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The question is how we construct a function $f:\mathbb Q_p\to\mathbb R$ so that $f$ is discontinuous at every $x_0\in\mathbb Q_p$.

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Where does such a question come from? Is it idle speculation? –  KCd Nov 17 '11 at 4:21
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for each $x \in Q_p$ pick a number $f(x) \in \mathbb R$ in a "random" way... –  N. S. Nov 17 '11 at 5:10
    
How do we pick $f(x)$ in a "random way"? –  Hai Minh Nov 17 '11 at 5:12
    
@KCd: It's easy to contruct a discontinous function from $\mathbb Q_p$ to $\mathbb Q_p$, it's hard from $\mathbb R\to\mathbb R$. The left may be interesting? –  Hai Minh Nov 17 '11 at 5:15
    
You should include such background in the question itself, so the point is clearer. Otherwise it seems like a, well, random question. –  KCd Nov 17 '11 at 5:44
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1 Answer

up vote 2 down vote accepted

Let $D=\{0,1\}$ with the discrete topology, so that $D^\omega$ with the product topology is a Cantor set. $\mathbb{Q}_p$ is homeomorphic to $\omega\times D^\omega$ or, equivalently, to $D^\omega\setminus\{p\}$ for any $p\in D^\omega$. In particular, it has a countable dense subset $S$, and $\mathbb{Q}_p\setminus S$ is also dense in $\mathbb{Q}_p$. In fact it’s well-known that $\mathbb{Q}$ is dense in $\mathbb{Q}_p$, so we may take $S=\mathbb{Q}$, but any countable dense $S$ will work equally well.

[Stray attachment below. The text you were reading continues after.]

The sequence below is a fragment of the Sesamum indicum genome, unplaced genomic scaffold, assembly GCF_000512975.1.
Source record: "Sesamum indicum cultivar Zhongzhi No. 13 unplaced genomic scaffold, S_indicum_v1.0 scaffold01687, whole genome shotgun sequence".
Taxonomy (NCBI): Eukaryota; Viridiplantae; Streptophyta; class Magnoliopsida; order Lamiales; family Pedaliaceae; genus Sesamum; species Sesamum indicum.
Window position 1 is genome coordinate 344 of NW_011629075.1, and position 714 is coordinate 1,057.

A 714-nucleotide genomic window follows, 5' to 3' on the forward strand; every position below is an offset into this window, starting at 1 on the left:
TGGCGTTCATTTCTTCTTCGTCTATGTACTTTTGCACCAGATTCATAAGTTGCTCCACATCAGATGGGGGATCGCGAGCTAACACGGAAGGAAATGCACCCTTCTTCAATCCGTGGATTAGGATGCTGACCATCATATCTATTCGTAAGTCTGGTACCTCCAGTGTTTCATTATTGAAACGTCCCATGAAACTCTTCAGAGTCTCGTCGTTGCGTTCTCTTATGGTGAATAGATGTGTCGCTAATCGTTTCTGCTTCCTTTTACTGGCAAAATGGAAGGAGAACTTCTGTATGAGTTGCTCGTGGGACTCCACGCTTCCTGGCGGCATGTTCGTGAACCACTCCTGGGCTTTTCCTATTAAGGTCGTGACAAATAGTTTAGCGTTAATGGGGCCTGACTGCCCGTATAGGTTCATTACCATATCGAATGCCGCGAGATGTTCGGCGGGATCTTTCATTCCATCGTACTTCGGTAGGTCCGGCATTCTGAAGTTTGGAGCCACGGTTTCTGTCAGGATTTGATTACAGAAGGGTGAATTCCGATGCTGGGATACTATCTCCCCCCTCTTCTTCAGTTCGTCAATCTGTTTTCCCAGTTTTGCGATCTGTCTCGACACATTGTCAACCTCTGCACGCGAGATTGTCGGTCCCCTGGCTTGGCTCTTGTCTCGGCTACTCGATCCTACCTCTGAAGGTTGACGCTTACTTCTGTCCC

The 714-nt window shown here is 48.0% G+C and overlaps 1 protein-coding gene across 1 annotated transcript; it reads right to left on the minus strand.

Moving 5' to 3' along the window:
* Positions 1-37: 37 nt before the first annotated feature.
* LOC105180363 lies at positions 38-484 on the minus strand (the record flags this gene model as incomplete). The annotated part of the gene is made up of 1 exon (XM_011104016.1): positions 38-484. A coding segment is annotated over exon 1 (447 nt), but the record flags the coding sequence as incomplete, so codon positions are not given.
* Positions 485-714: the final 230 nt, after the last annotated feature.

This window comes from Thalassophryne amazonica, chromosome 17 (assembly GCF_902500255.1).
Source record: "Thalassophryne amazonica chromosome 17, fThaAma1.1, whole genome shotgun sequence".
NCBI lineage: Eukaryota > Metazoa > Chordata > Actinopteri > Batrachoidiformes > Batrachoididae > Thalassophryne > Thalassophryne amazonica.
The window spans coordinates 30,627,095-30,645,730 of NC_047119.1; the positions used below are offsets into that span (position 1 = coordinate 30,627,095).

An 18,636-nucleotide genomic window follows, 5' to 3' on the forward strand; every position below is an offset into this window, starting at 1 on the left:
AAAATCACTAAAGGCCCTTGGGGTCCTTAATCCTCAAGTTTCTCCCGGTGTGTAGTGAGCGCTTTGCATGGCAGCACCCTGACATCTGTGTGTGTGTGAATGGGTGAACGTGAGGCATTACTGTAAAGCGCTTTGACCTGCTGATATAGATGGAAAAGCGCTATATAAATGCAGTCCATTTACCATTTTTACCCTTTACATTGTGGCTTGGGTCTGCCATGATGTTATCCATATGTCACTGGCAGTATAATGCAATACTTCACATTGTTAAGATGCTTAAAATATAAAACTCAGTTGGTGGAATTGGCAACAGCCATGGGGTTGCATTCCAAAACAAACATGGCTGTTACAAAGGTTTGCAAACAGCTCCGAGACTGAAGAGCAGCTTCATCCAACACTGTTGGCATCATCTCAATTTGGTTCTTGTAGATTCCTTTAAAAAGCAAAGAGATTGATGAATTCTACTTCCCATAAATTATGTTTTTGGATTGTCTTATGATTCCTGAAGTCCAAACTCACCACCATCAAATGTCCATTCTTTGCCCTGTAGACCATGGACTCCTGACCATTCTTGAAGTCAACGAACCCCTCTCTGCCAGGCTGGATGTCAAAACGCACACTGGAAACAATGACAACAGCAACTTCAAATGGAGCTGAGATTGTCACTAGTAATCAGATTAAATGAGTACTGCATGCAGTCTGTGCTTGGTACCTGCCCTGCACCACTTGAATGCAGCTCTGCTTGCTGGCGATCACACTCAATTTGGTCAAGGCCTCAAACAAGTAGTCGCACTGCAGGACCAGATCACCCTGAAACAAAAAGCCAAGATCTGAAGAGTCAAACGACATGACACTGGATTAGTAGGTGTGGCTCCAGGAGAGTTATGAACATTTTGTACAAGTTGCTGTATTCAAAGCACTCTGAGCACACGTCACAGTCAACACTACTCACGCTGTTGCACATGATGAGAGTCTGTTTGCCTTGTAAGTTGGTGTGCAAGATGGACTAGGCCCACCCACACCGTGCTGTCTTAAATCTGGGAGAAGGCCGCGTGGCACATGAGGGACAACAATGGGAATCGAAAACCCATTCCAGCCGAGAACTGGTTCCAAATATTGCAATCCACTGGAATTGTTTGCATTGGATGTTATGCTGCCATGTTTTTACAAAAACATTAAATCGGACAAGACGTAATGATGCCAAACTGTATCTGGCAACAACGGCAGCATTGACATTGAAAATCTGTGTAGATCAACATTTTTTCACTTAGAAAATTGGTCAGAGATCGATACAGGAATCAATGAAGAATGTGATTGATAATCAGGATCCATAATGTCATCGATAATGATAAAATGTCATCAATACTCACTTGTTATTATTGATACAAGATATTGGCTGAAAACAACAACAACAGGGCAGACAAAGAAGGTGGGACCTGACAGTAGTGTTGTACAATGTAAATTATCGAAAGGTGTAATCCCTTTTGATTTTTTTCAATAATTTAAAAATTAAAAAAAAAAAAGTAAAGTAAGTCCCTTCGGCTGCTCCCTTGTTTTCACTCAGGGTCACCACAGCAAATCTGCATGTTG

Then $$\chi_S:\mathbb{Q}_p\to\mathbb{R}:x\mapsto\begin{cases}1,&x\in S\\ 0,&x\notin S\;, \end{cases}$$

the indicator (characteristic) function of $S$, is nowhere continuous, and in particular $\chi_\mathbb{Q}$ is nowhere continuous.

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